It was previously thought that the organ was an unimportant group of structures, but it has now been classified as one single organ, which connects the abdomen to the intestine.
The discovery that the mesentery was a single structure was first made by Irish researcher J Calvin Coffey at University Hospital Limerick in Ireland in 2012.
Since then, he and his team studied the mesentery to prove it should be classified as an organ. “When we approach it like every other organ,” Coffey explained, “we can categorise abdominal disease in terms of this organ.”
The organ’s reclassification findings have been published in ‘The Lancet Gastroenterology & Hepatology’.
“In the paper, which has been peer reviewed and assessed, we are now saying we have an organ in the body which hasn’t been acknowledged as such to date,” Coffey said.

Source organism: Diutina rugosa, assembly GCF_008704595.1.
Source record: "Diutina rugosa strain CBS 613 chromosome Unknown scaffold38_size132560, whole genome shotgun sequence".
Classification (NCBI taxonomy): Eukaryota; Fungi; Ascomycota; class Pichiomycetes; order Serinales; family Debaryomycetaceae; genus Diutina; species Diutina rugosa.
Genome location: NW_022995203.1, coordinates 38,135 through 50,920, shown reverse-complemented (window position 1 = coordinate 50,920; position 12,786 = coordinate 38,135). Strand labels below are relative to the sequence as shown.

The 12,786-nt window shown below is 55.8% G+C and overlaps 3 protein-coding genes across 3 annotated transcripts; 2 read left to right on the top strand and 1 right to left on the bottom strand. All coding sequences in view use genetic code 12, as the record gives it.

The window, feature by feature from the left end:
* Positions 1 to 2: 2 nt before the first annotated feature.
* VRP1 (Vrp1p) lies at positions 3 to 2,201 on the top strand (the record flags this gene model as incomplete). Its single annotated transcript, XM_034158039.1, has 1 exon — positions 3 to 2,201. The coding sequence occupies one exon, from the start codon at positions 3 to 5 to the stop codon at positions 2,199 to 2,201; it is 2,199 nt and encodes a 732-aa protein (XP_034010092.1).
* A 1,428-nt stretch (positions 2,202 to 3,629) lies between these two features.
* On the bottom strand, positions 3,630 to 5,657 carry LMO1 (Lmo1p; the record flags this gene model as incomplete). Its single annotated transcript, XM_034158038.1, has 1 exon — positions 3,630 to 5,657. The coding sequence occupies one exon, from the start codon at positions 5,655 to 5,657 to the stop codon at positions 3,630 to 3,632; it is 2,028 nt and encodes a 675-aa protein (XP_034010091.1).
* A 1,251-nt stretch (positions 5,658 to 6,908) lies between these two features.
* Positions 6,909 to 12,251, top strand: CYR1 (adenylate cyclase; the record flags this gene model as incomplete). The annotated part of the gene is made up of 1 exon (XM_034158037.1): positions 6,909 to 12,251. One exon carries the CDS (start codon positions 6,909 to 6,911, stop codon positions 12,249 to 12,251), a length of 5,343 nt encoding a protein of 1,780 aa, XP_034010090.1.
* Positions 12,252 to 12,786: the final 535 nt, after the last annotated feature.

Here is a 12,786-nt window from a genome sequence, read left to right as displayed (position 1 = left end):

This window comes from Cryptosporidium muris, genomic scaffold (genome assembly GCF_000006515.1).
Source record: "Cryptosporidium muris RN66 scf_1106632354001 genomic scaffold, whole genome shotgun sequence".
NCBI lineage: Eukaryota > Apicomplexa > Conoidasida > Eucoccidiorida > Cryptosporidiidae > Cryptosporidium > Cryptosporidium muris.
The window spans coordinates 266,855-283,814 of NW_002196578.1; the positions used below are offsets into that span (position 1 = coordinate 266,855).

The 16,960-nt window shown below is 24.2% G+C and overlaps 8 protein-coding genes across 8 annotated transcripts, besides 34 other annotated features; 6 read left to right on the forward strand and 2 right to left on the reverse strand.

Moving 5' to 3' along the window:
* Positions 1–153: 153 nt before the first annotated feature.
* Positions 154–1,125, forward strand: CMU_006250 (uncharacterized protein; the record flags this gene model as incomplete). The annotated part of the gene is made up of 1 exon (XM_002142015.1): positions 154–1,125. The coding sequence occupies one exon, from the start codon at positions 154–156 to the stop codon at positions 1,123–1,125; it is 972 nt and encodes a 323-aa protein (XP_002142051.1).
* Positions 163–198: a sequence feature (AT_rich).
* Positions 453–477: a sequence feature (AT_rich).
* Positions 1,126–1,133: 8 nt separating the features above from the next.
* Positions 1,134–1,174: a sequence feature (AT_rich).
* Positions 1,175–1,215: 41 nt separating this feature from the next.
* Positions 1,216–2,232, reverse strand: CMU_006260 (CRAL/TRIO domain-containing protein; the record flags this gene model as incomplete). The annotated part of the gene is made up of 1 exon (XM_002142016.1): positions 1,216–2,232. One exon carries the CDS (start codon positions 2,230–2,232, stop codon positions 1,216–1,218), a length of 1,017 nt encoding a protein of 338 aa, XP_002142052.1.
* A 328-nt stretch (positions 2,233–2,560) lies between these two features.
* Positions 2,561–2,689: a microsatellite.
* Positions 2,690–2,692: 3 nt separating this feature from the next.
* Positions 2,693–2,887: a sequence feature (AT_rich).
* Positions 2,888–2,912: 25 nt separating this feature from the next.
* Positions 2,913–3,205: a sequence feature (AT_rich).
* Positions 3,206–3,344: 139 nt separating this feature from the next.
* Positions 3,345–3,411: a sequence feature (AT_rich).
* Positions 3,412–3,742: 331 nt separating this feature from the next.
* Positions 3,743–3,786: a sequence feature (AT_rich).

“The anatomic description that had been laid down over 100 years of anatomy was incorrect. This organ is far from fragmented and complex. It’s simply one continuous structure.”
Medical students were taught about the mesentery’s presence starting last year.
“The next step is the function,” Coffey explained. “If you understand the function you can identify abnormal function, and then you have disease. Put them all together and you have the field of mesenteric science … the basis for a whole new area of science.”
The mesentery is a double fold of peritoneum, the abdominal cavity lining, which keeps everything together. It’s reclassification brings the total number of human organs to 79.
“Whether the mesentery should be viewed as part of the intestinal, vascular, endocrine, cardiovascular, or immunological systems is so far unclear, as it has important roles in them all,” the study reads.
“Its effects are being investigated at haematological, immunological, endocrine, metabolic, and other levels… The functional unit of the mesentery is unknown, and whether a distinctive cell type is primarily responsible for its functionality should be investigated.”